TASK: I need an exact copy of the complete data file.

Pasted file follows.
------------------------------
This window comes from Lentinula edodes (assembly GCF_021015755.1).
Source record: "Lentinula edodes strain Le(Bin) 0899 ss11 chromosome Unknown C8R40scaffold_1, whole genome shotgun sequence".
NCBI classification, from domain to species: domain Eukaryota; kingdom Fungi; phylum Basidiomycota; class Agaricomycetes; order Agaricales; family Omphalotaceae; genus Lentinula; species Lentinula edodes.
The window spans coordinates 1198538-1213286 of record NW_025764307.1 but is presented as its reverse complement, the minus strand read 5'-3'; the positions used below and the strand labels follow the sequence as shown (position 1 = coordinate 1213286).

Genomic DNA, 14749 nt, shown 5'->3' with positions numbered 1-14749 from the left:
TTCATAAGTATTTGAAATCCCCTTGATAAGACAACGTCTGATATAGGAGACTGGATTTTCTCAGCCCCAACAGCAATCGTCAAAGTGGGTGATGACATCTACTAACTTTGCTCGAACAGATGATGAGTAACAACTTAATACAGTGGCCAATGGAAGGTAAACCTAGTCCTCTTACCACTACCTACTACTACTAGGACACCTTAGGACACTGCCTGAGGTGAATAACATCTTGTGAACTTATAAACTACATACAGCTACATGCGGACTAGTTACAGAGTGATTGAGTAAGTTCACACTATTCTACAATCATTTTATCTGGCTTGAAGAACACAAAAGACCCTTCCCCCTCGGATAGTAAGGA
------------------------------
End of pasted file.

This window comes from Lentinula edodes (assembly GCF_021015755.1).
Source record: "Lentinula edodes strain Le(Bin) 0899 ss11 chromosome Unknown C8R40scaffold_1, whole genome shotgun sequence".
NCBI classification, from domain to species: domain Eukaryota; kingdom Fungi; phylum Basidiomycota; class Agaricomycetes; order Agaricales; family Omphalotaceae; genus Lentinula; species Lentinula edodes.
The window spans coordinates 1198538-1213286 of record NW_025764307.1 but is presented as its reverse complement, the minus strand read 5'-3'; the positions used below and the strand labels follow the sequence as shown (position 1 = coordinate 1213286).

Genomic DNA, 14749 nt, shown 5'->3' with positions numbered 1-14749 from the left:
TTCATAAGTATTTGAAATCCCCTTGATAAGACAACGTCTGATATAGGAGACTGGATTTTCTCAGCCCCAACAGCAATCGTCAAAGTGGGTGATGACATCTACTAACTTTGCTCGAACAGATGATGAGTAACAACTTAATACAGTGGCCAATGGAAGGTAAACCTAGTCCTCTTACCACTACCTACTACTACTAGGACACCTTAGGACACTGCCTGAGGTGAATAACATCTTGTGAACTTATAAACTACATACAGCTACATGCGGACTAGTTACAGAGTGATTGAGTAAGTTCACACTATTCTACAATCATTTTATCTGGCTTGAAGAACACAAAAGACCCTTCCCCCTCGGATAGTAAGGA